agroforst 1199

Naturland

Wachstum gross

For the second year running, Naturland has been able to record significant increases both in the number of its member farms and in the area cultivated. Besides experiencing strong growth in Germany once again, the organic association was also able to show international gains in 2016, where particularly in Europe the development was exceptionally positive.

Currently there are in all 43,000 Naturland farmers to be found in 46 countries the world over. This translates into some 5,000 farmers more than a year ago. If one includes the woodlands managed according to the Naturland standards, this area then comes to over 330,000 hectares of land. To this should be added another almost 20,000 hectares of aquaculture areas.
In Germany, the increase in the area farmed by 9.4% to some 165,000 hectares is again an exceptionally good development. Add to this the some 54,000 hectares of woodlands managed according to the Naturland standards. The number of German Naturland farms increased by 213 to the current figure of 3,127 (+7.3%).
“There is great demand for organic produce from Germany. This is why we are confident that we shall see continued growth,” said Steffen Reese, the general manager of Naturland.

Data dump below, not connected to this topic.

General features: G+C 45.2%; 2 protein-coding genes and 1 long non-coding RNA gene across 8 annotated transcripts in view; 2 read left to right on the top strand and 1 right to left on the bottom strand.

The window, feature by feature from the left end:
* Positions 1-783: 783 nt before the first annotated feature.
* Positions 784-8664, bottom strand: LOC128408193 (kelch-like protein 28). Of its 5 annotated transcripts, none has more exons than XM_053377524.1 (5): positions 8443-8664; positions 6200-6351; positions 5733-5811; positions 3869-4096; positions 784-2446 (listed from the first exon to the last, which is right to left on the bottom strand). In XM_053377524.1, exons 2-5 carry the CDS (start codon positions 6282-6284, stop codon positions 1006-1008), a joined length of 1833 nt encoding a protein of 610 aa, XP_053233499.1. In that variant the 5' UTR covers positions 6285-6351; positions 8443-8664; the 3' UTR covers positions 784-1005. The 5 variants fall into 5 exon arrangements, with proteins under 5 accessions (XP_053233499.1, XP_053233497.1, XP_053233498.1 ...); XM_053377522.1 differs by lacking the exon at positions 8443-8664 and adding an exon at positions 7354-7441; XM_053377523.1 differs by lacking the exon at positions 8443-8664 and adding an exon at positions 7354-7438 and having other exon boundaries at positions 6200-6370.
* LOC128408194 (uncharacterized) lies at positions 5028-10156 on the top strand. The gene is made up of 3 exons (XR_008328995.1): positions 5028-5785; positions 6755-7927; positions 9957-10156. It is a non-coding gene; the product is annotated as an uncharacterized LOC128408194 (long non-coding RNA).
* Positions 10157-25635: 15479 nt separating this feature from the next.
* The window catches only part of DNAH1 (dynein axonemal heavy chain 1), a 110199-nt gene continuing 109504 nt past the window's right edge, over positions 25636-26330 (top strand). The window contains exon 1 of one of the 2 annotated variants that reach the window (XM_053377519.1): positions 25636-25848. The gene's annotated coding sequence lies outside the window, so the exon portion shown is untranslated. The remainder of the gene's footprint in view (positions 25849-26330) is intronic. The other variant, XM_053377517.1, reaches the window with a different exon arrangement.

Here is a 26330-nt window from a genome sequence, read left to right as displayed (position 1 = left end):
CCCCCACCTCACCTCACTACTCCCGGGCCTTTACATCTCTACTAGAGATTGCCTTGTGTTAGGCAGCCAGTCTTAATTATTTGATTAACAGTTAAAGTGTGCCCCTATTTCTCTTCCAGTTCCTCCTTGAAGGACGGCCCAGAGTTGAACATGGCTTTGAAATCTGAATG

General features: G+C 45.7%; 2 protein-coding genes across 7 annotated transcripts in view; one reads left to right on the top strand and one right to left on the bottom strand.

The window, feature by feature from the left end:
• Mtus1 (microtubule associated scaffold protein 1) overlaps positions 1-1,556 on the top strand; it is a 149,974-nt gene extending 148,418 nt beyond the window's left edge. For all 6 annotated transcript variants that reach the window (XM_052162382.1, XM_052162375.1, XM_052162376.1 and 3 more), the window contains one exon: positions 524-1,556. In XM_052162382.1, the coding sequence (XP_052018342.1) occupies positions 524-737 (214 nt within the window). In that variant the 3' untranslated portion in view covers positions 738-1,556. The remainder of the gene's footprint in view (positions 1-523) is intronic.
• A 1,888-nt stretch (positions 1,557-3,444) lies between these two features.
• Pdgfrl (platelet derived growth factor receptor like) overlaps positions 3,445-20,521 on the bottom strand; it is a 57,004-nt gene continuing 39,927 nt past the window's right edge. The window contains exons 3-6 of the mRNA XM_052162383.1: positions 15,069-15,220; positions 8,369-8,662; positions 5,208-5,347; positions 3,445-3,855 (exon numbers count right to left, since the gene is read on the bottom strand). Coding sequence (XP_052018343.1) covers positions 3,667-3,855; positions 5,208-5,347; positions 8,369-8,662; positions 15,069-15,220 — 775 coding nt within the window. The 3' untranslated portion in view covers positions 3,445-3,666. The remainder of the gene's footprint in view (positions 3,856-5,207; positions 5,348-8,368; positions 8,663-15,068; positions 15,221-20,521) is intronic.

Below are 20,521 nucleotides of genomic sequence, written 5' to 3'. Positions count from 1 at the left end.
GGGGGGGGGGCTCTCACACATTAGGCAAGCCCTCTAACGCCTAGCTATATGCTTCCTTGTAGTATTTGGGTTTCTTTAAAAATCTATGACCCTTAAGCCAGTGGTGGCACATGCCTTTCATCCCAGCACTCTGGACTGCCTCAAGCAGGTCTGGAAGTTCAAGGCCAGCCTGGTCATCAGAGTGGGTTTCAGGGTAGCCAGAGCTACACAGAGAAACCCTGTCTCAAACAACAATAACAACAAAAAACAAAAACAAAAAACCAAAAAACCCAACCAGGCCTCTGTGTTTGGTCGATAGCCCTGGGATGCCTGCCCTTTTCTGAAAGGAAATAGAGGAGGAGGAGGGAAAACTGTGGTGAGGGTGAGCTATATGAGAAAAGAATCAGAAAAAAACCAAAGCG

Strong growth in Europe – more smallholders abroad
The contribution made to this positive development by Europe, with increases of a good 25% in area and the number of farms, is exceptionally strong. The lion’s share of growth was in southern Europe, primarily in Italy and Spain. The reason for this is the increased demand of consumers for fresh fruit and vegetables in the winter months.
Beyond Europe’s borders, numerous co-operatives which have gained access to the German market via Naturland were able to expand their production. Notable growth was, for example, recorded in Uganda (coffee), Sri Lanka (spices, coconut) and Vietnam (organic shrimp aquaculture). This is to the benefit of another 4,300 smallholders who now also belong to the Naturland community. Naturland is also now for the first time certifying a farm in Argentina which grows sugar cane.The organic associations were calling for the EU Commission, the EU Parliament and the EU Council of Ministers to cancel the impending trialogue negotiations and to overturn the revision, because the proposals under consideration in Brussels would make no improvements to the regulation. They would instead pose a threat to the economic existence of many organic farms throughout Europe as well as of smallholders in developing countries, because the import rules are not in favour of small organic farmers in developing countries.